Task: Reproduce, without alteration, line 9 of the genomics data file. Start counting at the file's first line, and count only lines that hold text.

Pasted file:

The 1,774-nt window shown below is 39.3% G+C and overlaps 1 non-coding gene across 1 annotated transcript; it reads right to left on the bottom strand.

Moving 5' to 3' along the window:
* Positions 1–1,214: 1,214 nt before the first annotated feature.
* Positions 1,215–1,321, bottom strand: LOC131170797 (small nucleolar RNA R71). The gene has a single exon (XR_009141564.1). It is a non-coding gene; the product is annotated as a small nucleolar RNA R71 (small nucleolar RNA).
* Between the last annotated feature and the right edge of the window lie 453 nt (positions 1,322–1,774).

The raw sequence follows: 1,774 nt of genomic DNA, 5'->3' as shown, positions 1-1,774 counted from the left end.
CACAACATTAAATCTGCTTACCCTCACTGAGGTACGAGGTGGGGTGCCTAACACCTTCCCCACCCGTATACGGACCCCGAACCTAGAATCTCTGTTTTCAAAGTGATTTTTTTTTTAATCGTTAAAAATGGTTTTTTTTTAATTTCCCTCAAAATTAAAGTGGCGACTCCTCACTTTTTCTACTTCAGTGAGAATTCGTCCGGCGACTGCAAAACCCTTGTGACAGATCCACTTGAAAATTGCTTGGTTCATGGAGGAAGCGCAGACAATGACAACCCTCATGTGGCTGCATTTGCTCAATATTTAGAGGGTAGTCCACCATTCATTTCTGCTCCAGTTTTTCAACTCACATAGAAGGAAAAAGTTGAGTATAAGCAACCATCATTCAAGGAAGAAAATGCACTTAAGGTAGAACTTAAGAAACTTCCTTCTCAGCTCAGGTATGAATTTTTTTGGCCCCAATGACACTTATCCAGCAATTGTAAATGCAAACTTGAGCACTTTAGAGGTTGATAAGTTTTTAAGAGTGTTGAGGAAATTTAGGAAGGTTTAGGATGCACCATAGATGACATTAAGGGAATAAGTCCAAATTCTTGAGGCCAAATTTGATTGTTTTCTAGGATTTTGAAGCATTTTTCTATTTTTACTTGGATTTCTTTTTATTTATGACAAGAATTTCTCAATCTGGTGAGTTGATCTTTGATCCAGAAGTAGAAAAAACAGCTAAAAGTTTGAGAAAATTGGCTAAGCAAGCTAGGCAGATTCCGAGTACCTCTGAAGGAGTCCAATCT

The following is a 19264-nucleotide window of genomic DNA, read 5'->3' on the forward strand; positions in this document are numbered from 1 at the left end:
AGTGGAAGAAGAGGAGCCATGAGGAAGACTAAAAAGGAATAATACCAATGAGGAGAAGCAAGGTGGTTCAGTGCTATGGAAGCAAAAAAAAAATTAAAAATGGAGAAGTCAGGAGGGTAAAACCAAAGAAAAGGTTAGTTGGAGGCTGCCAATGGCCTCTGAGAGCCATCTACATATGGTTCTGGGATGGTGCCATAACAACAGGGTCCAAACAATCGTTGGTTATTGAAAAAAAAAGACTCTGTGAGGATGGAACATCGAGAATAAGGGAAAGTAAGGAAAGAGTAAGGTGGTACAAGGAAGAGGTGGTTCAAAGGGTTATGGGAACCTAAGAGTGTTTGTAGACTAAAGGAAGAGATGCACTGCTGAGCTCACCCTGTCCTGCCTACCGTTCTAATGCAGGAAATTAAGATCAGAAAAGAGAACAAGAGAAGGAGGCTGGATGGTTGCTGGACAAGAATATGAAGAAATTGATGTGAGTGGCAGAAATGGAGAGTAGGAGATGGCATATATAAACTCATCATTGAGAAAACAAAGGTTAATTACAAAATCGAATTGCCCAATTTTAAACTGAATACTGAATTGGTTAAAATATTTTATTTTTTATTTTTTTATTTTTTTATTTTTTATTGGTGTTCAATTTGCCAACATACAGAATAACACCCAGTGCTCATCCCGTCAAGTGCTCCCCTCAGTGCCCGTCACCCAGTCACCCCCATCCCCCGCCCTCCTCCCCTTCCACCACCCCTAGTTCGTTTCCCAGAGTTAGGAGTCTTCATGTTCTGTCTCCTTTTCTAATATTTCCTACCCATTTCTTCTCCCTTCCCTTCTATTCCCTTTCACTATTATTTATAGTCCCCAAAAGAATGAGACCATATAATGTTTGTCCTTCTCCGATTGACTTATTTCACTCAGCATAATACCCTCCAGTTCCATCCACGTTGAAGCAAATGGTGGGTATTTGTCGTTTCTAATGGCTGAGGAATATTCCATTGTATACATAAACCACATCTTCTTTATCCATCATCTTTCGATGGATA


AGTGGAAGAAGAGGAGCCATGAGGAAGACTAAAAAGGAATAATACCAATGAGGAGAAGCAAGGTGGTTCAGTGCTATGGAAGCAAAAAAAAAATTAAAAATGGAGAAGTCAGGAGGGTAAAACCAAAGAAAAGGTTAGTTGGAGGCTGCCAATGGCCTCTGAGAGCCATCTACATATGGTTCTGGGATGGTGCCATAACAACAGGGTCCAAACAATCGTTGGTTATTGAAAAAAAAAGACTCTGTGAGGATGGAACATCGAGAATAAGGGAAAGTAAGGAAAGAGTAAGGTGGTACAAGGAAGAGGTGGTTCAAAGGGTTATGGGAACCTAAGAGTGTTTGTAGACTAAAGGAAGAGATGCACTGCTGAGCTCACCCTGTCCTGCCTACCGTTCTAATGCAGGAAATTAAGATCAGAAAAGAGAACAAGAGAAGGAGGCTGGATGGTTGCTGGACAAGAATATGAAGAAATTGATGTGAGTGGCAGAAATGGAGAGTAGGAGATGGCATATATAAACTCATCATTGAGAAAACAAAGGTTAATTACAAAATCGAATTGCCCAATTTTAAACTGAATACTGAATTGGTTAAAATATTTTATTTTTTATTTTTTTATTTTTTTATTTTTTATTGGTGTTCAATTTGCCAACATACAGAATAACACCCAGTGCTCATCCCGTCAAGTGCTCCCCTCAGTGCCCGTCACCCAGTCACCCCCATCCCCCGCCCTCCTCCCCTTCCACCACCCCTAGTTCGTTTCCCAGAGTTAGGAGTCTTCATGTTCTGTCTCCTTTTCTAATATTTCCTACCCATTTCTTCTCCCTTCCCTTCTATTCCCTTTCACTATTATTTATAGTCCCCAAAAGAATGAGACCATATAATGTTTGTCCTTCTCCGATTGACTTATTTCACTCAGCATAATACCCTCCAGTTCCATCCACGTTGAAGCAAATGGTGGGTATTTGTCGTTTCTAATGGCTGAGGAATATTCCATTGTATACATAAACCACATCTTCTTTATCCATCATCTTTCGATGGATA